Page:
McGreal’s first yoga class in 1999 ignited a spark in her, but it wasn’t until 2012 that she would become a teacher and devote herself to “teaching trauma-sensitive yoga with a focus in gentle, restorative, and meditation practices.”
“The yoga community really is something special,” says the Humboldt Park resident. She considers yoga, meditation, and stillness vital in these challenging times. “The live online classes I am teaching have been such an incredible lifeline for myself and others. We get to see and interact with each other. We get to breathe and rest with each other. It is powerful.”
Where to find Natalie’s yoga classes? McGreal’s teaching schedule can be found on her website along with links to attend her classes and information on how to pay.
When? Every day.
How much? McGreal is asking for a minimum donation of $5 per class. Her Sunday workshop, “Art of Relaxation,” is $10. For folks in the industry without a steady paycheck, McGreal offers the classes free of charge.
Mia Park began practicing yoga in 2002 with a background in gymnastics and martial arts. She has more than 2,000 hours of teacher training and leads yoga nidra training as well as restorative yoga nidra workshops. She’s also a professional actor and rock drummer. Most recently she was in the play Fast Company at Jackalope Theatre, which was supposed to run March 4–April 11 but closed on March 13 because of the crisis, and she’s had one band practice for a recording session, but her Oak Park bandmates have since been ordered to shelter in place.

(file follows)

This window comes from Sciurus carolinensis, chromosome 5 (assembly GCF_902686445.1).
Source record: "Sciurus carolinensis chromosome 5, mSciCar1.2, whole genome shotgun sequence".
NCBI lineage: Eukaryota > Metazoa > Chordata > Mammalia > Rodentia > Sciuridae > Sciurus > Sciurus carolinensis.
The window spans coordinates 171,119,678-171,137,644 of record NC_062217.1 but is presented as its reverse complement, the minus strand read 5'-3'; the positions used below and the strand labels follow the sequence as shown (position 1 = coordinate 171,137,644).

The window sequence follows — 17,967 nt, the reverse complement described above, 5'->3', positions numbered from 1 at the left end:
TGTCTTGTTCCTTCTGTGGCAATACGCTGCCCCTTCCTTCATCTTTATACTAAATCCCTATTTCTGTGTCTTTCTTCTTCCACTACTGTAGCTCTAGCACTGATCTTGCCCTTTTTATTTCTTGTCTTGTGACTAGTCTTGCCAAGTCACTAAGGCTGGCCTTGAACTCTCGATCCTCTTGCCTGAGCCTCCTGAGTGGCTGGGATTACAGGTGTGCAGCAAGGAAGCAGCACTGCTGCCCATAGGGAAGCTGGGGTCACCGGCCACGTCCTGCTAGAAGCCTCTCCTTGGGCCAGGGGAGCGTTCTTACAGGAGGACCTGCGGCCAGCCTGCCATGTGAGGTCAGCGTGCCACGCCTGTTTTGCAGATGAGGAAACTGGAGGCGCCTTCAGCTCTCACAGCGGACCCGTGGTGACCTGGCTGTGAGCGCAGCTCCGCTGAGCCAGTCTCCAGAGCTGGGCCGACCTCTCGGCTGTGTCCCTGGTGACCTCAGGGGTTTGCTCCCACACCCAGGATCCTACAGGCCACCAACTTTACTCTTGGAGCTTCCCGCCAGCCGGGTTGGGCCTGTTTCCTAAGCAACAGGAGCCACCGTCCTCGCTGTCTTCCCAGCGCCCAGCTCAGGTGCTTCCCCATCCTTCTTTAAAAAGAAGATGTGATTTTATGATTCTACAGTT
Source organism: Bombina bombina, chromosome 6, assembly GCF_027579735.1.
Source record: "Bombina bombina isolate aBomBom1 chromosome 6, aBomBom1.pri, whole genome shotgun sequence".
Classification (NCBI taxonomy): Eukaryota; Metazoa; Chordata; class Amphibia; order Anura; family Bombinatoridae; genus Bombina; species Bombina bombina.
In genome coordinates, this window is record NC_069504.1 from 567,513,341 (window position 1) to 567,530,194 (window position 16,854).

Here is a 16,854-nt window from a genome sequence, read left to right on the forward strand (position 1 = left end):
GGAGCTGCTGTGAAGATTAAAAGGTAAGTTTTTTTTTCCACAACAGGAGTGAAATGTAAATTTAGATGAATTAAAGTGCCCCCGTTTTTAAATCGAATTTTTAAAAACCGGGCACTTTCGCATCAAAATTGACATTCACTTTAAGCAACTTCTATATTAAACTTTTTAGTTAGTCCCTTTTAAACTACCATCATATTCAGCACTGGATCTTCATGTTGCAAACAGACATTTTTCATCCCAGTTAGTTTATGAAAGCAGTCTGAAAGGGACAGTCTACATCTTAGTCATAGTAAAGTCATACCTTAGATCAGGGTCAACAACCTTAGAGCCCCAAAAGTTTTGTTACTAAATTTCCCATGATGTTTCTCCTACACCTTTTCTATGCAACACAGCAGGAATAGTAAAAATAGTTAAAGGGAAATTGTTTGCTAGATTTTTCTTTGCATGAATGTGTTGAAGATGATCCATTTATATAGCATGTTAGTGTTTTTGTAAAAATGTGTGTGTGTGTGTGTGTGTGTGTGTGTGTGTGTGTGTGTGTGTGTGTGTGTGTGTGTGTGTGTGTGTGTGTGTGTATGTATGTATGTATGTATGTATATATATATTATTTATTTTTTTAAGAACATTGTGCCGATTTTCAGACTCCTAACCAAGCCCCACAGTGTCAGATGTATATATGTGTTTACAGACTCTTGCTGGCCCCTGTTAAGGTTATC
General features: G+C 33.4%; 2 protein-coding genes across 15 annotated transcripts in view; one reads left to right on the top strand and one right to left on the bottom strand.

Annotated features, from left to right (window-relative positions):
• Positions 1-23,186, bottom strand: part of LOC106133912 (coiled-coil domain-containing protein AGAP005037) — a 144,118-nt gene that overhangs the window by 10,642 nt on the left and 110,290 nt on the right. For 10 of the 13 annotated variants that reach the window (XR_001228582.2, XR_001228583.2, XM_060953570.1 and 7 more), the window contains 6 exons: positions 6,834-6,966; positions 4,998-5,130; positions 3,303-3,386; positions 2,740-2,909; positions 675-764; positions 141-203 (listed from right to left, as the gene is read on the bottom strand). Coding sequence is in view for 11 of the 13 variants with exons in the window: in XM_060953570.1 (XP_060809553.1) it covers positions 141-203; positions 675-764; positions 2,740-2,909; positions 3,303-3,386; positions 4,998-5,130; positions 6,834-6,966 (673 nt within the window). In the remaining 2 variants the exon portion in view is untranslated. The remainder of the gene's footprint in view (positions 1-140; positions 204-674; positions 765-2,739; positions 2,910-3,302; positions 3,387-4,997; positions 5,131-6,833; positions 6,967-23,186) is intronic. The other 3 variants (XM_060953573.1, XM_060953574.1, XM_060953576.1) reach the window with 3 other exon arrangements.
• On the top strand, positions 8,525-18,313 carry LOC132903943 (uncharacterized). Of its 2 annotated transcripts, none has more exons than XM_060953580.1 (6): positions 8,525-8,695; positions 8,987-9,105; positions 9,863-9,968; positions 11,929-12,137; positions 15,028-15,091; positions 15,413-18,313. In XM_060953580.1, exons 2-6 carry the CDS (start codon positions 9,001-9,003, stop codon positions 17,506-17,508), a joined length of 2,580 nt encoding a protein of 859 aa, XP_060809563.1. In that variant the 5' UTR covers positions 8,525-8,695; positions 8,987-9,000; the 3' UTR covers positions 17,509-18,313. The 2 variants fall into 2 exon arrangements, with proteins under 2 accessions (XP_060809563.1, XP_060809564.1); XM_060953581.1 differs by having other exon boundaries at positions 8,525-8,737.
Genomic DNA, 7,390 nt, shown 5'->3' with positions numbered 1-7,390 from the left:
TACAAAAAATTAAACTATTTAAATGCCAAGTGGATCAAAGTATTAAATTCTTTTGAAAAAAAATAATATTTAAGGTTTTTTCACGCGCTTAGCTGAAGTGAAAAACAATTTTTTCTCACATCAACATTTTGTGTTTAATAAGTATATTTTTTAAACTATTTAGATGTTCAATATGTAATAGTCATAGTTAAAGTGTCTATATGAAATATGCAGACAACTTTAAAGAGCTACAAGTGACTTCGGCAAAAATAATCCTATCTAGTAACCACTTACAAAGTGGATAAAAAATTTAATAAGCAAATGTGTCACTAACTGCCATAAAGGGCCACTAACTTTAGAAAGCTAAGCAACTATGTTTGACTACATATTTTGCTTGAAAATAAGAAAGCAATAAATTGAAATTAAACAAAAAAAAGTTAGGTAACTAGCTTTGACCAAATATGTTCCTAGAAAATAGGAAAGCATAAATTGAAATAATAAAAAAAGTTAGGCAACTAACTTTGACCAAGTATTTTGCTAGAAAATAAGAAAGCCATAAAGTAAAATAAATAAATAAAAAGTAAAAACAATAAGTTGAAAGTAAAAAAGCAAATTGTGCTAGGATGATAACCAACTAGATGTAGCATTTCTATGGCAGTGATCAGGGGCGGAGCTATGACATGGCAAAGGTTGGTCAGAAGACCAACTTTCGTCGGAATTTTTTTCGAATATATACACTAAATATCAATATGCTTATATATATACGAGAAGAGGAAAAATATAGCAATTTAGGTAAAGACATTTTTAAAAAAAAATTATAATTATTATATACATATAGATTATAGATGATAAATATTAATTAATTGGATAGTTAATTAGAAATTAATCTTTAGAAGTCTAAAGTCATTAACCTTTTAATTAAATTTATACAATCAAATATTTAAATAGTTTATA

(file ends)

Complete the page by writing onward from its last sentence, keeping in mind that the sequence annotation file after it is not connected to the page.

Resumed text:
The Tri-Taylor resident is sharing her 20-minute practice of yoga nidra, which means yoga sleep, and includes yoga-based relaxation and meditation techniques perfect for our everyday stress. It’s something we may all need to incorporate into our new work-from-home routine. “The intention of yoga nidra, as with all yoga practices, is self-awareness on the deepest levels,” Park says. The purpose of yoga nidra is to slow the brain’s activities and “activate the parasympathetic nervous system (the rest and digest system), and allow your body, mind, and energy to heal itself.”
“Wellness is the only thing that will get us through these trying times,” Park says. “It’s time to commit to as many self-care mechanisms as we can, which should include daily movement of your body, whether it’s naked dancing to the Clash or walking outdoors for 20 minutes—clothes optional, but please stay six feet away from anyone you encounter.”
Lie on your back, listen to Park guide you, and practice mindfulness. “Love is the strongest medicine we have, and it kicks COVID-19 in the ass,” Park says.
Where to find Mia Park’s yoga nidra classes? She will live stream on Facebook and Instagram accounts. Her 20-minute nidra sessions live permanently on her Facebook.
When? Tune in from 2–2:20 PM.